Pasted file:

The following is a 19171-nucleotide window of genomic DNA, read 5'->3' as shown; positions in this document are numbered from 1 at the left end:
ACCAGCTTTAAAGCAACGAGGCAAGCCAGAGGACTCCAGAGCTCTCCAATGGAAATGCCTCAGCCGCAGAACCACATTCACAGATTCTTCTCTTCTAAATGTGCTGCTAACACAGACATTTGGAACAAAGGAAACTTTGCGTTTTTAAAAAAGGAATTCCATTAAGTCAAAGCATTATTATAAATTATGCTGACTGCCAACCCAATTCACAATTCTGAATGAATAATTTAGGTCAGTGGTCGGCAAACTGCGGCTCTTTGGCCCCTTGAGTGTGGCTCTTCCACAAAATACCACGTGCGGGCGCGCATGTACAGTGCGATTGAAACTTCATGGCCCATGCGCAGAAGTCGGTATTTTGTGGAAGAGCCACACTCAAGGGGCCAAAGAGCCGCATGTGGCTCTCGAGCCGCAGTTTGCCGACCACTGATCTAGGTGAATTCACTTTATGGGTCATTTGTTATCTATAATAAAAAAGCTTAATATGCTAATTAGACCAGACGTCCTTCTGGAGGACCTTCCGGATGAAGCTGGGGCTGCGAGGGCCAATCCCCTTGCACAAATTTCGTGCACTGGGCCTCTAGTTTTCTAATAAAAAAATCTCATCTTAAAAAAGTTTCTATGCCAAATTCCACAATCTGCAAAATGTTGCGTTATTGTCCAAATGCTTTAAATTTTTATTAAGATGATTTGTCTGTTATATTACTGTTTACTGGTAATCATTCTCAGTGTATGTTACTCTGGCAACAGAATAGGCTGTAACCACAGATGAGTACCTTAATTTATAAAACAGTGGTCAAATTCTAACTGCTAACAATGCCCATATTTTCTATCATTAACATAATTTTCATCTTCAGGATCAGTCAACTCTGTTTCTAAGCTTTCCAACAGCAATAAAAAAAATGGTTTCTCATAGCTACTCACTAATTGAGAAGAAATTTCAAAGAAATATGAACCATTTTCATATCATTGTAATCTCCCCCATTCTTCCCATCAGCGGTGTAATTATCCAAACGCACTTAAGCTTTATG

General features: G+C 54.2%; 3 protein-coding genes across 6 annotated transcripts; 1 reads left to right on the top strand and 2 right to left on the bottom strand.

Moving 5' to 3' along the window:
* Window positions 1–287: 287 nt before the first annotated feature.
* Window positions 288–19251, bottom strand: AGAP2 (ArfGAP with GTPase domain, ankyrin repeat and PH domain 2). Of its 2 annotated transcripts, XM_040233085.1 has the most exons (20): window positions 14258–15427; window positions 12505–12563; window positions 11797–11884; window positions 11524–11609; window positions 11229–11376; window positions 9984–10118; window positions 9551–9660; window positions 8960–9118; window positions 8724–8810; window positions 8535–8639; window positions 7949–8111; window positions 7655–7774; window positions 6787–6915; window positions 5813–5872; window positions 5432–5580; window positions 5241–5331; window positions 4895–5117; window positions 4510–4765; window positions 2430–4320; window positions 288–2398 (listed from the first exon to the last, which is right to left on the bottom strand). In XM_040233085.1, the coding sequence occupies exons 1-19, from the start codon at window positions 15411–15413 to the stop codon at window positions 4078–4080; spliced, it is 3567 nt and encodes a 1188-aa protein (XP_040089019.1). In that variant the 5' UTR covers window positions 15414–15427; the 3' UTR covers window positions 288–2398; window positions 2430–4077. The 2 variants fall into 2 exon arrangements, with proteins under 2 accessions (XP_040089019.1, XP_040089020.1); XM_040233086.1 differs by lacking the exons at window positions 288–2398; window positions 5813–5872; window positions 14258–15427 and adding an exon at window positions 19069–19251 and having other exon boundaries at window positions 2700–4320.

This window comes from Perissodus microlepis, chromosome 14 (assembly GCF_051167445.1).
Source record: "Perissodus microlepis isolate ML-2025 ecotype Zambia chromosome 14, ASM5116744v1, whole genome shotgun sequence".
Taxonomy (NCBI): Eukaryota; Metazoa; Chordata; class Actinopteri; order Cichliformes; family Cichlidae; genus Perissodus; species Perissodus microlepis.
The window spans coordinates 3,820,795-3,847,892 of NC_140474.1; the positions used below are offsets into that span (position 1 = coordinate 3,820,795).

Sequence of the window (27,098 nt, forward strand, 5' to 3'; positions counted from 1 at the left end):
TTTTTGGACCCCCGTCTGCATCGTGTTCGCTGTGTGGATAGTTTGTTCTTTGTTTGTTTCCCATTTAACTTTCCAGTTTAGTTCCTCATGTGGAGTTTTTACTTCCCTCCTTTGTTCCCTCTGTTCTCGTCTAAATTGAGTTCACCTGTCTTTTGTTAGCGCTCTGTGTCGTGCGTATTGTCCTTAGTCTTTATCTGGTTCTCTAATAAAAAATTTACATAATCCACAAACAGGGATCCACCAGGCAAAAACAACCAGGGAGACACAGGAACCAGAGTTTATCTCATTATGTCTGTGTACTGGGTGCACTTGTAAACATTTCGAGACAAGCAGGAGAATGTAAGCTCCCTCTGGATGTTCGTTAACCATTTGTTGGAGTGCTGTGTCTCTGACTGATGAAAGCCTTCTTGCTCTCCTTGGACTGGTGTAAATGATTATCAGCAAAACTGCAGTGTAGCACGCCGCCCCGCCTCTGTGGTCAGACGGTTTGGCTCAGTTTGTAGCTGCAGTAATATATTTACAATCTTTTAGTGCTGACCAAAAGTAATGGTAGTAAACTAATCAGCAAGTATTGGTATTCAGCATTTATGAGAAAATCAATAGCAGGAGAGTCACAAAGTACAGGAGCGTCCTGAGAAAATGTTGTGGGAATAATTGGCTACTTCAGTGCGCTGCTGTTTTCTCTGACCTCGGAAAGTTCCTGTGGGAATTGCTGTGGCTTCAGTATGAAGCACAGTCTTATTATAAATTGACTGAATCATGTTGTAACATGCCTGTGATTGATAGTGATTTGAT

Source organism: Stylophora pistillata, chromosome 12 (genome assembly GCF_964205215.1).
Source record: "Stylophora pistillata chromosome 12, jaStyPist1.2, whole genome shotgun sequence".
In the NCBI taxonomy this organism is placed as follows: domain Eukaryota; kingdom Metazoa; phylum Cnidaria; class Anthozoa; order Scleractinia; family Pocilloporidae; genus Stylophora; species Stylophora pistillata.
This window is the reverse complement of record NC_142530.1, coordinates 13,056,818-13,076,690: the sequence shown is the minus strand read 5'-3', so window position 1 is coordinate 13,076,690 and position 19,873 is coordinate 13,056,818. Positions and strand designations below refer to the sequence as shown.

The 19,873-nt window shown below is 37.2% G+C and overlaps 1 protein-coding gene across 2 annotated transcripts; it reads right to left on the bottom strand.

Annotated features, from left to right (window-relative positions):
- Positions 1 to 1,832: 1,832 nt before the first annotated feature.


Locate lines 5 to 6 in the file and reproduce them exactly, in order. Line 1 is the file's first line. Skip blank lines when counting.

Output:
* Window positions 1–287: 287 nt before the first annotated feature.
* Window positions 288–19251, bottom strand: AGAP2 (ArfGAP with GTPase domain, ankyrin repeat and PH domain 2). Of its 2 annotated transcripts, XM_040233085.1 has the most exons (20): window positions 14258–15427; window positions 12505–12563; window positions 11797–11884; window positions 11524–11609; window positions 11229–11376; window positions 9984–10118; window positions 9551–9660; window positions 8960–9118; window positions 8724–8810; window positions 8535–8639; window positions 7949–8111; window positions 7655–7774; window positions 6787–6915; window positions 5813–5872; window positions 5432–5580; window positions 5241–5331; window positions 4895–5117; window positions 4510–4765; window positions 2430–4320; window positions 288–2398 (listed from the first exon to the last, which is right to left on the bottom strand). In XM_040233085.1, the coding sequence occupies exons 1-19, from the start codon at window positions 15411–15413 to the stop codon at window positions 4078–4080; spliced, it is 3567 nt and encodes a 1188-aa protein (XP_040089019.1). In that variant the 5' UTR covers window positions 15414–15427; the 3' UTR covers window positions 288–2398; window positions 2430–4077. The 2 variants fall into 2 exon arrangements, with proteins under 2 accessions (XP_040089019.1, XP_040089020.1); XM_040233086.1 differs by lacking the exons at window positions 288–2398; window positions 5813–5872; window positions 14258–15427 and adding an exon at window positions 19069–19251 and having other exon boundaries at window positions 2700–4320.